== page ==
Between the first version of this capricious installation (at REDCAT in Los Angeles in 2011) and the most recent remix (with others to come), Geoffrey Farmer presented a work at Documenta 13 of stylistic and material focus that was tailor-made to be the visitor favourite it became. Leaves of Grass (2012) incorporates thousands of images cut from the pages of a full run of Life magazine that were attached to sticks like paper dolls and arranged in rough chronological order. As an extended frieze with a front and a back, it enabled its viewers to file past a twentieth-century picture parade of particular social and visual impact, almost as if it were lying in state. Without seeing this work in Kassel I likely would not have fully appreciated how adept Farmer is at invoking the movement we make around the perimeter of his installations. So, as the magazine images of Leaves of Grass flipped through us rather than vice versa, this current installation, one that Farmer categorises in a wall label as a ‘sculpture play’, stubbornly maintains the expected relationship between sculpture and viewer, at least until certain things start to happen, things that set up other things that surely would happen either the moment we left if not years later.
During my first visit to this new version of Let’s Make the Water Turn Black, I couldn’t figure out what was going on. But that didn’t interfere with what immediately came across as a mindful playfulness enacted by a menagerie of sculptural objects, some of which are animatronic and would on occasion come to life: a wooden stick waving for a moment in a small clay pot, the arm of a mechanical cactus engaging a set of chimes and plenty of coloured lightbulbs (often positioned as the eyes or nose of a human or animal-like assemblage) turning on and off along with the theatrical lighting of the space, as well as the cut-and-paste soundtrack of the entire work that includes clips of popular songs and radio broadcasts, as well as sound effects (like thunder) and various musical instruments. Spanning the figurative to the fantastic, the ‘indigenous’ to the ‘modern’, Farmer’s sculptures wear their influences without apology, and I very much appreciated being encouraged to recall the inspirational early work of Mike Kelley, as well as more obscure connections to aspects of the work of Wallace Berman.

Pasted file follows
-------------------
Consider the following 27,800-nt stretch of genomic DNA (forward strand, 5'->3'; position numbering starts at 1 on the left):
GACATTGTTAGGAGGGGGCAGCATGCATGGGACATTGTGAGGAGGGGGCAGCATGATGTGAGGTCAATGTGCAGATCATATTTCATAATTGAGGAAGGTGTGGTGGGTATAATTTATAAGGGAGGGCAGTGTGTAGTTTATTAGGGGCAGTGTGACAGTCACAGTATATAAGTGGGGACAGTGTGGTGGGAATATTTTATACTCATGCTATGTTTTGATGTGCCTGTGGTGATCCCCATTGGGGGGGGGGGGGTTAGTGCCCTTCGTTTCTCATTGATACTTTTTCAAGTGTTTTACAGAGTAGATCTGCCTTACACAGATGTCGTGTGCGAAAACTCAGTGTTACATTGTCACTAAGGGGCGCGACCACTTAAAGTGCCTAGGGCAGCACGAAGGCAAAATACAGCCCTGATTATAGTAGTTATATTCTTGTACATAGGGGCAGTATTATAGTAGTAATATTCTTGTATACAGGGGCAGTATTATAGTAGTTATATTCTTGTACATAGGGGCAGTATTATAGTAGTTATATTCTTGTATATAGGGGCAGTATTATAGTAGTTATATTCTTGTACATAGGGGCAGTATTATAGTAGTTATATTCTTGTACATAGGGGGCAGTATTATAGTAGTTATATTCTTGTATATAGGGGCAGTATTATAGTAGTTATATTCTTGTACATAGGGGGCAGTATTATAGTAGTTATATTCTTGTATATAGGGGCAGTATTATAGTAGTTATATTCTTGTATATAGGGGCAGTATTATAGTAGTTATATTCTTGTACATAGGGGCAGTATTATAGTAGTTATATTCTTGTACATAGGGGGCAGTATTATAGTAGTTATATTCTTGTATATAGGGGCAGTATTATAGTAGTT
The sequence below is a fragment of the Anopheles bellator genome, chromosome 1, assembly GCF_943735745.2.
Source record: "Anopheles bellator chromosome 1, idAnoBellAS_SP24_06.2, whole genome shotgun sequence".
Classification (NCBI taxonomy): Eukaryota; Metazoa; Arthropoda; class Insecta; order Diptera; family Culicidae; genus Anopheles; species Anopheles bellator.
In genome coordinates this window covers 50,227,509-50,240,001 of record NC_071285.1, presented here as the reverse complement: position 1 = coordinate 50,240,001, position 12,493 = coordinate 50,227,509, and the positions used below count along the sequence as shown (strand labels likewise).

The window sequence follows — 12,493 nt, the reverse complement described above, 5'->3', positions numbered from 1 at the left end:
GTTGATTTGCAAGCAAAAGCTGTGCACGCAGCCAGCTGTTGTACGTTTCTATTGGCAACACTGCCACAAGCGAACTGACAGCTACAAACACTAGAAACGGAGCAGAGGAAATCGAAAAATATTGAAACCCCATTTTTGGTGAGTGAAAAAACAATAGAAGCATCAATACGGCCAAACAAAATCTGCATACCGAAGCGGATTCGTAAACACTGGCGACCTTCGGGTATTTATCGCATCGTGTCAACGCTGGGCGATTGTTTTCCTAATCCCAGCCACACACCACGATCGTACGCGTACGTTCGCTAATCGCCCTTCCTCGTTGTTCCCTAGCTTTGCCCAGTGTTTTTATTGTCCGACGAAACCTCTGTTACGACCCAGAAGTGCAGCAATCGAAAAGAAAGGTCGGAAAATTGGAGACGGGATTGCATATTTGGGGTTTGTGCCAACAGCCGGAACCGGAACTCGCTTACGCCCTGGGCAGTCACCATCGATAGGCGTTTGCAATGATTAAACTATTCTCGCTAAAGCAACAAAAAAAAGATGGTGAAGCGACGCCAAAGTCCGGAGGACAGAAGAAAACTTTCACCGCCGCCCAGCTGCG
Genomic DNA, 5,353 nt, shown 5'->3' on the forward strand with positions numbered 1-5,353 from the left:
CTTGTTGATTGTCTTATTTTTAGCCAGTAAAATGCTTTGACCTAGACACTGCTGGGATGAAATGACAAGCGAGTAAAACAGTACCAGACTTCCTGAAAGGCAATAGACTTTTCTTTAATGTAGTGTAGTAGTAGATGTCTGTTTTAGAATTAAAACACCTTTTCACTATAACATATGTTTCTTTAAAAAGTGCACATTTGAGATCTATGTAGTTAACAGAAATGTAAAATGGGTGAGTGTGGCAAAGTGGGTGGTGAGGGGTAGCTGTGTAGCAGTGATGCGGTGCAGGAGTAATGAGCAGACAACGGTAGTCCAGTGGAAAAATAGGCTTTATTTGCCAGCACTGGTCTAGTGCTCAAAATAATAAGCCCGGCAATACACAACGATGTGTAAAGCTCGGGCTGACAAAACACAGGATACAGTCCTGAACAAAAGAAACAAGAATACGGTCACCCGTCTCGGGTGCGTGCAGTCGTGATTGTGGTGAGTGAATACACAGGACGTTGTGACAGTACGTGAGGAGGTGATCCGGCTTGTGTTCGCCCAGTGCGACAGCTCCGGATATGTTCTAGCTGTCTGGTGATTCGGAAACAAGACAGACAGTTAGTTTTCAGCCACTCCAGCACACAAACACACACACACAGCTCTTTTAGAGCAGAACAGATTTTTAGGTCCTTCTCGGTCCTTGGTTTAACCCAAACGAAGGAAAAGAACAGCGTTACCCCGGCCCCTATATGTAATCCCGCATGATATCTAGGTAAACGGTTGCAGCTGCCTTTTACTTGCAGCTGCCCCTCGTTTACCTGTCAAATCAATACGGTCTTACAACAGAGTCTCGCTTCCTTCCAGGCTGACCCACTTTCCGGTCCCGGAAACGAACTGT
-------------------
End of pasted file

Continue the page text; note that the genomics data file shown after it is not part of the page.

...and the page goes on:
The direct connection to California comes from Farmer’s title. Lifted from a 1968 song by Frank Zappa, it indicates the extent to which the performative aspects of Farmer’s overall production (lights, sound, movement, music, etc) mirror the West Coast collage aesthetic of Zappa’s compositions. I got this much more during my second visit, as the symbiotic relationship between the temporal structure of the installation and the first years of Zappa’s life literally played itself out, starting with snippets of songs and broadcasts from 1940, the year of his birth. Just as I was succumbing to the work’s layers of activities and references while moving with rapt attention around the boundary of its raised stage, the lights changed dramati-cally, creating a twilight moment as the voice of fdr came over a loudspeaker – “Yesterday, December 7, 1941 – a date which will live in infamy” – and, for a moment, it was as if both time and I stood still.
This review was first published in the October 2013 issue.